Mainstream Republicans can no longer just grumble with each other at luncheons. Business, ecumenical and community leaders, who identify themselves as Republicans, most openly and aggressively support the pragmatic conservatives who delivered a worthy immigration answer.
Without this confrontation, the far right will solidify their control — for decades.
What are the prospects for changing Utah's caucus/convention system so the candidate nominating process is more reflective of mainstream values?
Pignanelli: When a headline in this newspaper announces the end of Utah's delegate system, another headline will reveal the discovery of flying pigs.
There are three options for change, each more difficult than the one before.
First, party delegates could modify at any time. But this would require thousands of delegate contenders (Democrat and Republican) stating the following at the precinct caucuses: "Almost everyone here is a wingnut with a narrow agenda. If elected delegate, I will support actions to eliminate our power at the convention." (Good luck with that.)
Second, legislative leaders could mandate a primary, but only with commitments from two thirds of each body to prevent a referendum. This is impossible because many lawmakers view the delegate system as an efficient means of avoiding a primary (they know how to contain the crazy delegates in their district).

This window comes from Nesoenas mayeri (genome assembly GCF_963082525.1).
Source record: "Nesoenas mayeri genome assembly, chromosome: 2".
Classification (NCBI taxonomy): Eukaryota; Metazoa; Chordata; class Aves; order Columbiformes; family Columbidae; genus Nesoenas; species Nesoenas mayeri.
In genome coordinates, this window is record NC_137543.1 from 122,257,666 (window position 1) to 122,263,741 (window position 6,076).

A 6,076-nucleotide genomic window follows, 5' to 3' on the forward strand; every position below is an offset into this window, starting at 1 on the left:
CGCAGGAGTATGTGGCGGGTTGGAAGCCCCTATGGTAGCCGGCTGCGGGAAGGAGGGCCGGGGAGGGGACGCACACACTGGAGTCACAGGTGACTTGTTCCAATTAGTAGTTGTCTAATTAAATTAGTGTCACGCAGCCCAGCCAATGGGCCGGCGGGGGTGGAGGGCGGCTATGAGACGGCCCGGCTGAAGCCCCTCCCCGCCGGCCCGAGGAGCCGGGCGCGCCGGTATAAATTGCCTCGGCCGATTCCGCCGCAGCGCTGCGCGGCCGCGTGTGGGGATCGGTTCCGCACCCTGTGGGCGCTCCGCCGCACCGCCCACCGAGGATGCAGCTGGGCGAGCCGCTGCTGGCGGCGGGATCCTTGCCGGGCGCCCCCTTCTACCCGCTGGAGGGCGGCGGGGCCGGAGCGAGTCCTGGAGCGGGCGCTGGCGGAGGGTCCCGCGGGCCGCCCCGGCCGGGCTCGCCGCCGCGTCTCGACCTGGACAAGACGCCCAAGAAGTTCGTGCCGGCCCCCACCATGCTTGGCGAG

Third, a referendum process is possible, but it is expensive and unlikely to be funded. Winged bacon will not be on a menu soon.
Webb: Clearly, raw political power in Utah is manifest most fundamentally at precinct caucuses and conventions. Control caucuses and conventions, and you control politics in Utah.
Thus, the task is pretty simple. Mainstream Republicans need to turn out in large numbers at precinct caucuses at 7 p.m., Tuesday, March 27, 2012, and mainstream Republicans will be back in charge. Put it on your calendar.
Republican LaVarr Webb is a political consultant and lobbyist. Previously he was policy deputy to Gov. Mike Leavitt and Deseret News managing editor. Email: firstname.lastname@example.org. Democrat Frank Pignanelli is a Salt Lake attorney, lobbyist and political adviser. Pignanelli served 10 years in the Utah House of Representatives, six years as minority leader. His spouse, D'Arcy Dixon Pignanelli, is a state tax commissioner. Email: email@example.com.
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